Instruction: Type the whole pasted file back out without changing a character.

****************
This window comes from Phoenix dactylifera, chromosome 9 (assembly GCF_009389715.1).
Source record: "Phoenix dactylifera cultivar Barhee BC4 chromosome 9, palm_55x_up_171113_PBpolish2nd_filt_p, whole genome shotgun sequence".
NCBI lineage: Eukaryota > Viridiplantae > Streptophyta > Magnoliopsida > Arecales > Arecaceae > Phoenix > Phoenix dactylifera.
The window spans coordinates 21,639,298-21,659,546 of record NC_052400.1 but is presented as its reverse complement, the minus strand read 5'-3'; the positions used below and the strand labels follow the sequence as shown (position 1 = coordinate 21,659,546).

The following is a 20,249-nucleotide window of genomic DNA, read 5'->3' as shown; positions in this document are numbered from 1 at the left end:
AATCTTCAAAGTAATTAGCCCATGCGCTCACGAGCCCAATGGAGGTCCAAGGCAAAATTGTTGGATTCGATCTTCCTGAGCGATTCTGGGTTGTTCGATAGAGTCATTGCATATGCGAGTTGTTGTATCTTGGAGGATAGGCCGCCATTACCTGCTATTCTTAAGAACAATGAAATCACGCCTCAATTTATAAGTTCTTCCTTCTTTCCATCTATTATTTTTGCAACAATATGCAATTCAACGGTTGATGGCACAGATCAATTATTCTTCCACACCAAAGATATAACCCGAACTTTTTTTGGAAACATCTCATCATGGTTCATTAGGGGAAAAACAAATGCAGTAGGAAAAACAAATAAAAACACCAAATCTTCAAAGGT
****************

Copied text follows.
This window comes from Phoenix dactylifera, chromosome 9 (assembly GCF_009389715.1).
Source record: "Phoenix dactylifera cultivar Barhee BC4 chromosome 9, palm_55x_up_171113_PBpolish2nd_filt_p, whole genome shotgun sequence".
NCBI lineage: Eukaryota > Viridiplantae > Streptophyta > Magnoliopsida > Arecales > Arecaceae > Phoenix > Phoenix dactylifera.
The window spans coordinates 21,639,298-21,659,546 of record NC_052400.1 but is presented as its reverse complement, the minus strand read 5'-3'; the positions used below and the strand labels follow the sequence as shown (position 1 = coordinate 21,659,546).

The following is a 20,249-nucleotide window of genomic DNA, read 5'->3' as shown; positions in this document are numbered from 1 at the left end:
AATCTTCAAAGTAATTAGCCCATGCGCTCACGAGCCCAATGGAGGTCCAAGGCAAAATTGTTGGATTCGATCTTCCTGAGCGATTCTGGGTTGTTCGATAGAGTCATTGCATATGCGAGTTGTTGTATCTTGGAGGATAGGCCGCCATTACCTGCTATTCTTAAGAACAATGAAATCACGCCTCAATTTATAAGTTCTTCCTTCTTTCCATCTATTATTTTTGCAACAATATGCAATTCAACGGTTGATGGCACAGATCAATTATTCTTCCACACCAAAGATATAACCCGAACTTTTTTTGGAAACATCTCATCATGGTTCATTAGGGGAAAAACAAATGCAGTAGGAAAAACAAATAAAAACACCAAATCTTCAAAGGT